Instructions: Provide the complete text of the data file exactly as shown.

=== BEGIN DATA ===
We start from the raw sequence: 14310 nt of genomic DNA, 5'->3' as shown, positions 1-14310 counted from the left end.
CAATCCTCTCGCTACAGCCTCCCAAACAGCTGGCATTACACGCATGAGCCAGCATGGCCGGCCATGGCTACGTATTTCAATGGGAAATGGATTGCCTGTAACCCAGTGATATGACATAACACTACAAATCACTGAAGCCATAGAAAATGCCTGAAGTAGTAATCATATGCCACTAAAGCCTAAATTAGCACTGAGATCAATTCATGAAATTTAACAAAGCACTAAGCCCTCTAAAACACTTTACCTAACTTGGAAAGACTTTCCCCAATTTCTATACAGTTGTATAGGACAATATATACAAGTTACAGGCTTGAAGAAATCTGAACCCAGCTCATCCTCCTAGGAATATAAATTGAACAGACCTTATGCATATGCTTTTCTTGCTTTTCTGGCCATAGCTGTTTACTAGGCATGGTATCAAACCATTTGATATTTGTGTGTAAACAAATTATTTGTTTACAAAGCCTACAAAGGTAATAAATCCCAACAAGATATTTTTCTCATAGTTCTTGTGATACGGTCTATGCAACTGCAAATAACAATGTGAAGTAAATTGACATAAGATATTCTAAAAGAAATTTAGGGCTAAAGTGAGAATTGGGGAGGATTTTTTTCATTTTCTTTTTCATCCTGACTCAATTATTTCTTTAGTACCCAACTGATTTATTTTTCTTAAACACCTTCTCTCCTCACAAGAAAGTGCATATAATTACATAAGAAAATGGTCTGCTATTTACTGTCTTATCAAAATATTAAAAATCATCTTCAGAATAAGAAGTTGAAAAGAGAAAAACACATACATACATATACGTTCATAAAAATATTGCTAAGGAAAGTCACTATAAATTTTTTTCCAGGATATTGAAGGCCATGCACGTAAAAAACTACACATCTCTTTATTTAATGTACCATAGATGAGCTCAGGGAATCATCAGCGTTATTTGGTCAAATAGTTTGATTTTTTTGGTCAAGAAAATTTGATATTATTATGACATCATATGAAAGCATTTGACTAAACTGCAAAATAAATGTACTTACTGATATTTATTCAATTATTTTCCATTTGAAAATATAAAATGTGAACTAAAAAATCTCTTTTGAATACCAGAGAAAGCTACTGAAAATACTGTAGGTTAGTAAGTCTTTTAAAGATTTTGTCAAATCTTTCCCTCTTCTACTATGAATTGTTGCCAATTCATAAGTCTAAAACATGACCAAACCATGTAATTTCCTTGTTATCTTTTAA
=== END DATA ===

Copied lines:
We start from the raw sequence: 14310 nt of genomic DNA, 5'->3' as shown, positions 1-14310 counted from the left end.
CAATCCTCTCGCTACAGCCTCCCAAACAGCTGGCATTACACGCATGAGCCAGCATGGCCGGCCATGGCTACGTATTTCAATGGGAAATGGATTGCCTGTAACCCAGTGATATGACATAACACTACAAATCACTGAAGCCATAGAAAATGCCTGAAGTAGTAATCATATGCCACTAAAGCCTAAATTAGCACTGAGATCAATTCATGAAATTTAACAAAGCACTAAGCCCTCTAAAACACTTTACCTAACTTGGAAAGACTTTCCCCAATTTCTATACAGTTGTATAGGACAATATATACAAGTTACAGGCTTGAAGAAATCTGAACCCAGCTCATCCTCCTAGGAATATAAATTGAACAGACCTTATGCATATGCTTTTCTTGCTTTTCTGGCCATAGCTGTTTACTAGGCATGGTATCAAACCATTTGATATTTGTGTGTAAACAAATTATTTGTTTACAAAGCCTACAAAGGTAATAAATCCCAACAAGATATTTTTCTCATAGTTCTTGTGATACGGTCTATGCAACTGCAAATAACAATGTGAAGTAAATTGACATAAGATATTCTAAAAGAAATTTAGGGCTAAAGTGAGAATTGGGGAGGATTTTTTTCATTTTCTTTTTCATCCTGACTCAATTATTTCTTTAGTACCCAACTGATTTATTTTTCTTAAACACCTTCTCTCCTCACAAGAAAGTGCATATAATTACATAAGAAAATGGTCTGCTATTTACTGTCTTATCAAAATATTAAAAATCATCTTCAGAATAAGAAGTTGAAAAGAGAAAAACACATACATACATATACGTTCATAAAAATATTGCTAAGGAAAGTCACTATAAATTTTTTTCCAGGATATTGAAGGCCATGCACGTAAAAAACTACACATCTCTTTATTTAATGTACCATAGATGAGCTCAGGGAATCATCAGCGTTATTTGGTCAAATAGTTTGATTTTTTTGGTCAAGAAAATTTGATATTATTATGACATCATATGAAAGCATTTGACTAAACTGCAAAATAAATGTACTTACTGATATTTATTCAATTATTTTCCATTTGAAAATATAAAATGTGAACTAAAAAATCTCTTTTGAATACCAGAGAAAGCTACTGAAAATACTGTAGGTTAGTAAGTCTTTTAAAGATTTTGTCAAATCTTTCCCTCTTCTACTATGAATTGTTGCCAATTCATAAGTCTAAAACATGACCAAACCATGTAATTTCCTTGTTATCTTTTAA